1) One of two things is true about this stupid poll. Either: the folks who run it think the American public isn't smart or informed enough to choose from a serious list of serious people, OR the folks who run it aren't smart or informed enough to choose from a serious list of serious people. Either makes me sad.

2) Washington, no contest. Without Washington there is no FDR, MLK nor Lincoln.

Posted by: efg | June 16, 2005 4:29 PM | Report abuse

washington, hands down. FDR, MLK, Jefferson and Franklin would have all chosen to rule rather then share. Washington knew you had to be a top notch kindergartner and an unfettered genius. And trumps Or in this case

Posted by: cno | June 16, 2005 4:41 PM | Report abuse

Wow... I pretty much blew this show off, but after reading the blog I took a look at the list I'm appalled... I'm taking UMBRAGE... Favre but no Lombardi? Michael Jordan but not DuBois? Oprah but not Ida Wells Barnett?... No Lewis & Clark... No Jonas Salk... No ... but George Lucas???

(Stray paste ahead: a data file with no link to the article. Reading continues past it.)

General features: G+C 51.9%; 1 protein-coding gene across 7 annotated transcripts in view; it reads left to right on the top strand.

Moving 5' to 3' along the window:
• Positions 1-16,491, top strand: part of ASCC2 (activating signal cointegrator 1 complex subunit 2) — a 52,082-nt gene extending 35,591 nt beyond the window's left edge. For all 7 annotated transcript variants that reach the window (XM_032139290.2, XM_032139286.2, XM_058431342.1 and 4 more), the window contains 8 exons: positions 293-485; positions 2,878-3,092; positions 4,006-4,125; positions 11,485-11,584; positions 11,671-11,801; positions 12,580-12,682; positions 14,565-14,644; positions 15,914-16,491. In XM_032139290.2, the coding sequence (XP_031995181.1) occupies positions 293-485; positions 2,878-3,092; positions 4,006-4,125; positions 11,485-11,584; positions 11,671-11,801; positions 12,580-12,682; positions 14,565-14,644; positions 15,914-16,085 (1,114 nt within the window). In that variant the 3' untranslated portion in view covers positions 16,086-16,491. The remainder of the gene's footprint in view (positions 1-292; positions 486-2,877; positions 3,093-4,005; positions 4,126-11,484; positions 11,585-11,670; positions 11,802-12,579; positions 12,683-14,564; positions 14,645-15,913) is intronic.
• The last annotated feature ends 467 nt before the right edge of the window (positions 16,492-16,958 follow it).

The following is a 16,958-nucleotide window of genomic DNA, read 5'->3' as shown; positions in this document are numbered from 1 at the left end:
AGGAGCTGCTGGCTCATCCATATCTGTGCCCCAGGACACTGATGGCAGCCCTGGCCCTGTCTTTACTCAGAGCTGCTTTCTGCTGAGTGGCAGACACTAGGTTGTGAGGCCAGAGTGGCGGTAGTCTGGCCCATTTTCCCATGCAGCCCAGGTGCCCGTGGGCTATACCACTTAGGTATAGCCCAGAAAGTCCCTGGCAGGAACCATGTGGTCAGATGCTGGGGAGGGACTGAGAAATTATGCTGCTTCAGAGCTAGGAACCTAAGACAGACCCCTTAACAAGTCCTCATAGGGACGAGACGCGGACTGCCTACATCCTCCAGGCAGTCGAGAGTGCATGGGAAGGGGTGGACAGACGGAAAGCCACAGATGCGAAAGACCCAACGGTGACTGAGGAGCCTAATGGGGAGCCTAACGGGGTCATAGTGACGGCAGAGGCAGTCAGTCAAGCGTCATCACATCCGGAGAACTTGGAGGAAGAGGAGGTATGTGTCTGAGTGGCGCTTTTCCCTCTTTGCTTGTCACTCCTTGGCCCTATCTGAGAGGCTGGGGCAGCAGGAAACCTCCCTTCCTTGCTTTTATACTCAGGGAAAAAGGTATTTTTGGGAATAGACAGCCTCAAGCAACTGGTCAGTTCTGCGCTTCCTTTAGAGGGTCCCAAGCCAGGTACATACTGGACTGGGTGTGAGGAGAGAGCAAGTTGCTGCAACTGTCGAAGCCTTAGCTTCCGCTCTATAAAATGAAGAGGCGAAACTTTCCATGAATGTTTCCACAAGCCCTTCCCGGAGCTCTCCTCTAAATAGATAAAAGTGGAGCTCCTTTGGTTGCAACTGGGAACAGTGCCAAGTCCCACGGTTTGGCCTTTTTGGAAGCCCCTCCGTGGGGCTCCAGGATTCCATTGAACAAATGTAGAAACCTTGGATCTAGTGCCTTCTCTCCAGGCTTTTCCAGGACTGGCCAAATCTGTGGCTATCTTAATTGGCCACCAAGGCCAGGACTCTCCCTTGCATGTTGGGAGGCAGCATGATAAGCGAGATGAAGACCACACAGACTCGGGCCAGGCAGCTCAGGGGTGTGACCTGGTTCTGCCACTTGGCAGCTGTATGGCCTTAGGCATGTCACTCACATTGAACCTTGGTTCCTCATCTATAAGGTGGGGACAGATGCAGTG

And, I second Debs... And add a Jane Addams to the list... There's nothing really all that bad about the "Great Man" approach, as long as it's applied in a proper context (more than just policial greats), and alongside other types of history.

Unreal.

Posted by: JP | June 16, 2005 5:35 PM | Report abuse

Nothing against Lance's cycling accomplishments or rallying from cancer, but this list would make more sense if the "L. Armstrong" on the list had been Louis. Without Louis, there's probably no Elvis.

It's a lowest-common-denominator list, showing how we've devolved into a nation of fratboys and shopgirls. I'm shocked a NASCAR driver didn't make the list.

Posted by: Vincent | June 16, 2005 5:57 PM | Report abuse